Small Living Room Decorating Ideas

Living Room with Grey Couch

Moving furniture around the room trying to get the design or style that you want? Sometimes when we are decorating we move everything around and then find out when we are finished that there isn’t enough space left to walk through the room. Ugh!!  How the heck did all of this stuff fit in here in the first place anyway?

Need some small living room decorating ideas?

Having a Plan Will Help

Sometimes, especially after painting, we want a completely new look.   I’ve been discussing ideas for choosing the best color of paint, preparation tips, and necessary supplies on previous pages.   With the right plan, you can rearrange all of your furniture one time and know that it will work.  It will take a bit of time to set it up the first time but you’ll be able to use it each time you change your mind and want to rearrange and it won’t seem like such a mega-project.

You’ll need a few items to start:Living Room Plan

  • Graph paper
  • Tape measure
  • Scissors
  • Pen or Pencil
  • Ruler or Straight edge

Take the measurements of your room and then use your ruler and mark the room out on your graph paper. You can use each square or 2 squares for each foot of length (or if you want to make it 1 sq per inch, that’s ok too) in your room.  I like to use 2 boxes so if my room is 13 feet wide, then I’ll count out 26 boxes and mark that line close to the edge of my graph paper. This is my first wall, and I’ll continue doing this around each wall until I have a room layout roughly drawn out on my paper.

It’s a good idea to measure and mark out the placement of the doors and windows too.  The measurements are important, especially if you really do have a small living room with walls that are 10 ft or less.

I have found several web pages that talk about decorating a small living room, but the diagrams and photos are of living rooms that appear to be about 12 or 14 ft by 15 to 20 feet.   They have great ideas!  Unfortunately, I was never able to make use of them because my living room was about 10 sq ft, maybe.  ; )

So measure carefully and while it doesn’t have to be exact, you want to be aware of a 6 inch variation because every inch adds up when you don’t have many of them.

Making Paper Models

Now let’s grab another sheet of graph paper and our pen and scissors. We’ll measure out our furniture in the same way. You can measure out the base of each item, but I like to the widest or longest parts.  I don’t bother with trying to be exact with the shapes of each item.  We just want a basic shape, like a rectangle for a couch, and the amount of space that is taken up by the item.  You’ll get the idea.  If it’s an 5’x4″ oval table, then I’ll cut out an oval that is 10 squares long by 8 squares wide.

We want to know how much space we will need for the whole set when it’s in use.  It’s important to make sure that we can walk through the room when we are done, right?  Cut out and label each furniture item in the room.  It will be helpful to have cut-outs for each area rug that you have too.  You can get as detailed as you like by using a colored pencil or marker and marking the approximate color of the item.  This will help to plan the balance of color in the room.

Arrange and Rearrange Until Your Heart is Content

Now that you have all of your paper furniture pieces cut and labeled you can arrange them in your paper room and not be intimidated about trying out different arrangements.   I note the amount of space that each item takes up on the back of each piece of paper and then pay attention to how much space is left for pathways.  You may discover that exchanging a larger chair in the living room with a smaller chair in your bedroom will make a noticeable difference in the available space.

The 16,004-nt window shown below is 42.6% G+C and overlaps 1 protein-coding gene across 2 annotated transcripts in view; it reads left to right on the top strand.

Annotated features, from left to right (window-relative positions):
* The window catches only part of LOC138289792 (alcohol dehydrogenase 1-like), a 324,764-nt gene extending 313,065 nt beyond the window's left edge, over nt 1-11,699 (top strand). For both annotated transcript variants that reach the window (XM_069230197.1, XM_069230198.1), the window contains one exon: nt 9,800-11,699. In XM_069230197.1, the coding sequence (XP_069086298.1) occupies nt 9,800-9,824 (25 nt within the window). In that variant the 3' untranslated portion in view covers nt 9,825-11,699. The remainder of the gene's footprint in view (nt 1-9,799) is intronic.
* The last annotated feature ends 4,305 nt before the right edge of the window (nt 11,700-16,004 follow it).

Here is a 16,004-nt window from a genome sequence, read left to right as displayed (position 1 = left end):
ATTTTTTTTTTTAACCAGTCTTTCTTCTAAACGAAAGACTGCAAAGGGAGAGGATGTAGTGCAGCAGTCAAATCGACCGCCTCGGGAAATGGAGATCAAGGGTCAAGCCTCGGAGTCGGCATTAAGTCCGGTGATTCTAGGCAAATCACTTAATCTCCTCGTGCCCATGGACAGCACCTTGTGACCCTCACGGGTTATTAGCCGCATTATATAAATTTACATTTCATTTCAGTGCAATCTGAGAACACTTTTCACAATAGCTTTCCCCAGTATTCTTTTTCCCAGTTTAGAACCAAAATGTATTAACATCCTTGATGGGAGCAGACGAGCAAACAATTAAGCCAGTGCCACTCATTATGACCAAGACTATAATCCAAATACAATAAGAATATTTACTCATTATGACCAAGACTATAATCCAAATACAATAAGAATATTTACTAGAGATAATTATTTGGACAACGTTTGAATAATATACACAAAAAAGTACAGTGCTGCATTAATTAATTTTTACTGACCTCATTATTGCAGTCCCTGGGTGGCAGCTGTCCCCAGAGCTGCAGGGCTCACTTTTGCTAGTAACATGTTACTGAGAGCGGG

Okay, I know these photos are of different rooms, but can you see a difference in how much perceived space is taken up by the chair here when compared to the other?
The white chair is lighter and allows more light to pass through so it gives the room a feeling of being more spacious.








In between arrangements I store mine paper furniture and room plan in a zip-lock bag so I don’t have to measure each time I rearrange my furniture.  I just pull it out and play around a bit, then when I have a plan together I move the furniture one time.  ; )

When designing a smaller room, there are a few things to keep in mind.

-We want to plan the layout and decorations carefully to save space.

-We  should choose smaller scaled items, like a convertible fold out ottoman/bed, or a sofa with storage and make them do double duty.

-We want functional storage space that looks great and serves              another purpose as well.

Knowing a few basic design principles will help you come up with better ideas for re-purposing items or re-decorating to accomplish your goals.

Basic Principles of Design

First, think about balance and symmetry.

When you place your furniture items try to create balance in the visual weight in the room.  A group of smaller items on one side can balance a single larger or brighter item on the other side.  You should also balance light to dark and opposing shapes will balance each other too.

Unbalanced Living Room
In this room the scale is wrong and the furniture is not balanced properly.
Balanced with Sideboard
The sideboard balances the weight of the couch in this room. A large piece of art above it with lots of blue would help, too.

Proportion is another principle to think about. It refers to the relationship between objects and will contribute to the balance in a room.

A very large print can overwhelm the form of a smaller object in the same way that a huge couch in a living room would overpower a smaller kitchen chair that is kept near it.

The next principle to keep in mind is scale.  Scale is similar to proportion but it relates to a commonly known measurement, like a typical human body, or the size of furniture as it relates to the size of the room. There should be about as much space around and between the furniture items as there is space that is taken up by the items.  This creates the balance between positive and negative space in the room. When a room is off balance visually or spatially it feels uncomfortable to be in.

Do You Have Rhythm?

Have you noticed that sometimes when you walk into a nicely decorated room for the first time it just sort of draws you in. It feels natural because it flows nicely. I think most of us have heard these phrases, but not as many people understand that these feelings are usually accomplished intentionally by the designers of the room. They have an understanding of balance, but also of rhythm. Rhythm is achieved by either repeating or alternating a certain element in the room, or by using a regular progression of an element.